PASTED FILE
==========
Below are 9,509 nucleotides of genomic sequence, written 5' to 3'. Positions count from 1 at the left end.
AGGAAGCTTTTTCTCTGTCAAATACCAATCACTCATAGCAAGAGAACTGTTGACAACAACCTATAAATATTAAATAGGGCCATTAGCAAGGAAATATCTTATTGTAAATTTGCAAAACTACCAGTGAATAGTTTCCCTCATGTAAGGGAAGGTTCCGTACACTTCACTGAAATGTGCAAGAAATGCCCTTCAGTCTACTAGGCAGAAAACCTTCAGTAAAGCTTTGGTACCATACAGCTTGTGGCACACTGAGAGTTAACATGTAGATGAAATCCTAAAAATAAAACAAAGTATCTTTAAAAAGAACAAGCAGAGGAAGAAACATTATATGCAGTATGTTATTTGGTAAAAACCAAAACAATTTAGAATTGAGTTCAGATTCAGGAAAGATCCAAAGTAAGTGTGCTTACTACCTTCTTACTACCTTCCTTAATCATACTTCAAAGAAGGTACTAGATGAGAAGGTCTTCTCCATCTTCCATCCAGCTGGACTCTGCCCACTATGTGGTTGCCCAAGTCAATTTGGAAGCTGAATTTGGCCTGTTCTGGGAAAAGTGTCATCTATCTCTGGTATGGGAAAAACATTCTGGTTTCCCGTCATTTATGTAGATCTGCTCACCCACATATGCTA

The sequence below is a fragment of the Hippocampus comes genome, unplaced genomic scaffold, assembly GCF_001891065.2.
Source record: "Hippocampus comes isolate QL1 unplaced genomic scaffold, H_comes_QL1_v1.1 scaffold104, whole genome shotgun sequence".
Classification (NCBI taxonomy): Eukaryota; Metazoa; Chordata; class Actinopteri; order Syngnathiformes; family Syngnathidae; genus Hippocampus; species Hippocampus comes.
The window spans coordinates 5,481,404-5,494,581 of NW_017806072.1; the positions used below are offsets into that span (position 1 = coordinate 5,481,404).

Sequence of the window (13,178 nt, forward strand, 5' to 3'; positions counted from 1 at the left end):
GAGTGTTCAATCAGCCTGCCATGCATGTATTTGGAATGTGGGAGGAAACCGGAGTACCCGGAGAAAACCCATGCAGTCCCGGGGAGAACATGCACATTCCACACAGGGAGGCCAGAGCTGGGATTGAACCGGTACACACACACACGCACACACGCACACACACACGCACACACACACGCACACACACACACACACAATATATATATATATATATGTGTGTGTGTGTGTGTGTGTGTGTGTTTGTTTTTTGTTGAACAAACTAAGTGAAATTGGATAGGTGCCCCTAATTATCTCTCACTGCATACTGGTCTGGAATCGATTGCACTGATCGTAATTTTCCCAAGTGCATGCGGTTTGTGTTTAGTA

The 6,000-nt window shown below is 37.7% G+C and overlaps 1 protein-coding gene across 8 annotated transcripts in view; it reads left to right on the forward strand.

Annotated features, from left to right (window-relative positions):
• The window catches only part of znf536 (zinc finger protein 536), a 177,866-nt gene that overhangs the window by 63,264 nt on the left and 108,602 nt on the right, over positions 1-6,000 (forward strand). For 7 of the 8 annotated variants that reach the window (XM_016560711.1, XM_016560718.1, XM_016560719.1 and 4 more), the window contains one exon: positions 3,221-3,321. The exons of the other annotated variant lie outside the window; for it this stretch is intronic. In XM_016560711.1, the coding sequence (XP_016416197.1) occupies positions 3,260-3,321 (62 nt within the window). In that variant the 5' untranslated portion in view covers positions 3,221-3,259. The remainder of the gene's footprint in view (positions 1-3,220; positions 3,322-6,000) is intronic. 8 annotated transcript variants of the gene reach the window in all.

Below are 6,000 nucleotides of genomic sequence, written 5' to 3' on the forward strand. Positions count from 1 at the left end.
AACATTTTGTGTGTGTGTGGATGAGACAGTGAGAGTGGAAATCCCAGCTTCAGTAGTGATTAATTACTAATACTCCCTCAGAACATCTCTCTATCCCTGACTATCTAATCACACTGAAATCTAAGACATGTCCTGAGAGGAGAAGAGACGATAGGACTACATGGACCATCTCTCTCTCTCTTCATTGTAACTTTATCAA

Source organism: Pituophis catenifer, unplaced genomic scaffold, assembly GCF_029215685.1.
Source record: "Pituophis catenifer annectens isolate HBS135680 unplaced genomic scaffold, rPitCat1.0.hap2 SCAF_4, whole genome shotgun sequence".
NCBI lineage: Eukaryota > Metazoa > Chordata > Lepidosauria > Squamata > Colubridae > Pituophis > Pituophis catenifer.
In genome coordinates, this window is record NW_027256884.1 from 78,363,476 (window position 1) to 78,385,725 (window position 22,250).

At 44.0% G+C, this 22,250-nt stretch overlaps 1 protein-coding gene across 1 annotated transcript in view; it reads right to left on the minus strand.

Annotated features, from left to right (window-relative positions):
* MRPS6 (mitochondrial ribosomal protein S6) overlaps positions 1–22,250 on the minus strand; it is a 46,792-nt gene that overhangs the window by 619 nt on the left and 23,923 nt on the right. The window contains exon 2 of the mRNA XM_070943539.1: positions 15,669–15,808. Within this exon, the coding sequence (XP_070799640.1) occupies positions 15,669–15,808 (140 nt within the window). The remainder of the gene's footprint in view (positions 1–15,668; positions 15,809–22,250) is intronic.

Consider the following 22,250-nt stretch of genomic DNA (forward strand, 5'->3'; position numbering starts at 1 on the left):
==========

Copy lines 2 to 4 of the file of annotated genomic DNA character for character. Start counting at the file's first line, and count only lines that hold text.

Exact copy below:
AGGAAGCTTTTTCTCTGTCAAATACCAATCACTCATAGCAAGAGAACTGTTGACAACAACCTATAAATATTAAATAGGGCCATTAGCAAGGAAATATCTTATTGTAAATTTGCAAAACTACCAGTGAATAGTTTCCCTCATGTAAGGGAAGGTTCCGTACACTTCACTGAAATGTGCAAGAAATGCCCTTCAGTCTACTAGGCAGAAAACCTTCAGTAAAGCTTTGGTACCATACAGCTTGTGGCACACTGAGAGTTAACATGTAGATGAAATCCTAAAAATAAAACAAAGTATCTTTAAAAAGAACAAGCAGAGGAAGAAACATTATATGCAGTATGTTATTTGGTAAAAACCAAAACAATTTAGAATTGAGTTCAGATTCAGGAAAGATCCAAAGTAAGTGTGCTTACTACCTTCTTACTACCTTCCTTAATCATACTTCAAAGAAGGTACTAGATGAGAAGGTCTTCTCCATCTTCCATCCAGCTGGACTCTGCCCACTATGTGGTTGCCCAAGTCAATTTGGAAGCTGAATTTGGCCTGTTCTGGGAAAAGTGTCATCTATCTCTGGTATGGGAAAAACATTCTGGTTTCCCGTCATTTATGTAGATCTGCTCACCCACATATGCTA

The sequence below is a fragment of the Hippocampus comes genome, unplaced genomic scaffold, assembly GCF_001891065.2.
Source record: "Hippocampus comes isolate QL1 unplaced genomic scaffold, H_comes_QL1_v1.1 scaffold104, whole genome shotgun sequence".